Overall, this book is why I love reading. Thank you to the author for bringing me such joy while reading The Bookish Life of Nina Hill. The book has truly been the highlight of my week … well, besides all the cats I’ve also gotten to pet. I’m sure Nina Hill would agree with that one!

 

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4 Star Books · ARC Book Reviews · Book Reviews · Domestic Fiction · suspense · thriller

ARC Review | The Au Pair

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The Au Pair 

Published: January 8, 2019

Publisher: Berkley Books

Pages: 368

Genres: thriller, suspense, domestic fiction

Rating: 4 stars

Recommend to fans of: the Roanoke Girls, unsettling families, books about houses that take on a story of their own, twin mysteries 

Foodie Vibes: apricots fresh off the trees

 

Synopsis:

Seraphine Mayes and her twin brother Danny were born in the middle of summer at their family’s estate on the Norfolk coast. Within hours of their birth, their mother threw herself from the cliffs, the au pair fled, and the village thrilled with whispers of dark cloaks, changelings, and the aloof couple who drew a young nanny into their inner circle.

Now an adult, Seraphine mourns the recent death of her father. While going through his belongings, she uncovers a family photograph that raises dangerous questions. It was taken on the day the twins were born, and in the photo, their mother, surrounded by her husband and her young son, is beautifully dressed, smiling serenely, and holding just one baby.

Who is the child and what really happened that day?

One person knows the truth, if only Seraphine can find her.

 

Review:

I won this book for free through Goodreads Giveaways. Thank you to Goodreads, Berkley Books, and Emma Rous for an ARC copy. As always, an honest review from me.

The Au Pair is an almost other worldly tale of a family who lives at Summerbourne, the massive infamous property. One summer they hire Laura to be the au pair to Edwin, their young son. We soon learn that there is something odd about the family. Twins are common at Summerbourne, but twins never last. Myths, creepy stories, and tall tales are spread by the towns people about the happenings at the house. It makes for a creepy, suspense filled and almost cultish read. I love it! The property and strong family matriarch, Vera, set up the entire story. There is a certain undeniable, almost indescribable feel to the book. It gets under your skin and doesn’t let up, forcing your to keep turning the pages.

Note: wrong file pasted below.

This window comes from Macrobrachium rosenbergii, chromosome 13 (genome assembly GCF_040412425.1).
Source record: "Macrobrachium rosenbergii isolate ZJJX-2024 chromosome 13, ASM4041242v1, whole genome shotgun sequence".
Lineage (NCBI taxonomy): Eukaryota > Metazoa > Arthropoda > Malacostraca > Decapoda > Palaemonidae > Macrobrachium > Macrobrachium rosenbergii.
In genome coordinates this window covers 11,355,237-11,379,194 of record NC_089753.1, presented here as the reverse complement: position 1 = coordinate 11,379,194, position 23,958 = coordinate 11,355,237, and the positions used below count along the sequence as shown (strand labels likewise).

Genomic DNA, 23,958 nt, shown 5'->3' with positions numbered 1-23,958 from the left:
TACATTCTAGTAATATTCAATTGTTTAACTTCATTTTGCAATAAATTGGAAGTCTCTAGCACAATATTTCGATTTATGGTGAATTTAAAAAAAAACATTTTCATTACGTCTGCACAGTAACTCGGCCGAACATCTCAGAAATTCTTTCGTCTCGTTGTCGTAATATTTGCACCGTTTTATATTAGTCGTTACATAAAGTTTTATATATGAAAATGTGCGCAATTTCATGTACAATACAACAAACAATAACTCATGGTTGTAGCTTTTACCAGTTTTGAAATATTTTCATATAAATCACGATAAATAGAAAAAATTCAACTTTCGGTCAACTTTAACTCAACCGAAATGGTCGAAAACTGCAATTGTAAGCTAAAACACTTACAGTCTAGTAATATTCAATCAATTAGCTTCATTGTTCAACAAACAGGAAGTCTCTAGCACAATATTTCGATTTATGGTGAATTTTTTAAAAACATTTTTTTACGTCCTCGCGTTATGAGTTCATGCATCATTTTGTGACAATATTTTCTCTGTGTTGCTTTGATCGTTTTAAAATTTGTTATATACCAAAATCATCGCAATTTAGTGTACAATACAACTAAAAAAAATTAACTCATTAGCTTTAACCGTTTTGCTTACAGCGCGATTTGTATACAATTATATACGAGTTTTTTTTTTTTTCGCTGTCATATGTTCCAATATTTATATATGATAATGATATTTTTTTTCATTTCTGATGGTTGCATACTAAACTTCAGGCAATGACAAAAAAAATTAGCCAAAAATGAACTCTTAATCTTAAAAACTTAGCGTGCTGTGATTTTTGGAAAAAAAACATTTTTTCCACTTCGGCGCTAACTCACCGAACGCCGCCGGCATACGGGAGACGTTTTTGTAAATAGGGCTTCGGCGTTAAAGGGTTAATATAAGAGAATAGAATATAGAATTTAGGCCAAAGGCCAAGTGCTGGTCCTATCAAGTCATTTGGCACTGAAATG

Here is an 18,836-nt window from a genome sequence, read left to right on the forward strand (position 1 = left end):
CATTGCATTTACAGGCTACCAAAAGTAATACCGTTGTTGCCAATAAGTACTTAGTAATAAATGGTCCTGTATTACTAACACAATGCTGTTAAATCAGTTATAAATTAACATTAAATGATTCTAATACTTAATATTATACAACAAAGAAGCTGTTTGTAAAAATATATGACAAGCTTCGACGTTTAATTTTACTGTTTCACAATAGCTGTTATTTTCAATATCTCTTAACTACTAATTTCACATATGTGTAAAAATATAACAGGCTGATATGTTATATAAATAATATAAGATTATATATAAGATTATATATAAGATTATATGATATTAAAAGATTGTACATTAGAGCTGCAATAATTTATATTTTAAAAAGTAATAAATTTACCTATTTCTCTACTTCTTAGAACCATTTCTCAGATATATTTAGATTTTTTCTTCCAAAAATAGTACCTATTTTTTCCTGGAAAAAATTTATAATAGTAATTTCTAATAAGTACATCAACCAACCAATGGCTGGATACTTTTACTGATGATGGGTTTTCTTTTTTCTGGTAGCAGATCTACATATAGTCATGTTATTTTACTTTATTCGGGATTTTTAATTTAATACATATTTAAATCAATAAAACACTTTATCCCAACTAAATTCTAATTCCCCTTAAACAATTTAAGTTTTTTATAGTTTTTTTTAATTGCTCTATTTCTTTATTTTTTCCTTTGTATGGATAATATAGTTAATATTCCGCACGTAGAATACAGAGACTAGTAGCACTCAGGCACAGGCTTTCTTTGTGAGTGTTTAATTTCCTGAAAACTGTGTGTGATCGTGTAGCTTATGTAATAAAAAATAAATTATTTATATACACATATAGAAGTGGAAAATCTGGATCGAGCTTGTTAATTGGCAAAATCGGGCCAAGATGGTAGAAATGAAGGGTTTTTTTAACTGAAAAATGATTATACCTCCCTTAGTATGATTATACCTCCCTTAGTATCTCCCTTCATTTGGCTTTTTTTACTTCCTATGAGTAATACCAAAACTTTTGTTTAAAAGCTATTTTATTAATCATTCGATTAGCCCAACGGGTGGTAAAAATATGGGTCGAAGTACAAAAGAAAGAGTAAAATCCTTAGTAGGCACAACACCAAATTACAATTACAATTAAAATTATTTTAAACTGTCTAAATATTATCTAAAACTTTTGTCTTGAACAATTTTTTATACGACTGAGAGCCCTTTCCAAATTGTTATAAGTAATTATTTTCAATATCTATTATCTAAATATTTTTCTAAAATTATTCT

The book starts out in 2017 right after the adult childrens’ father has died. After some strange happenings and unanswered questions Seraphine, the daughter, decides she will get her answers about her mysterious family once and for all. The chapters alternate between present day and 1993, right before Seraphine and her twin brother are born. It’s an effective way to tell the story. 

However between the changes in time and confusion about identity, I had a bit of trouble distinguishing between a few non central characters. Eventually I figured it out, but it was frustrating. Also, I wish Laura was a more well defined character. She’s meant to be a more submissive personality, compared to all the Summerbournes. However, Laura plays such a vital role in the story that she needed more depth and influence. 

All in all, the intensity, suspense, and family secrets make The Au Pair an undeniably good read.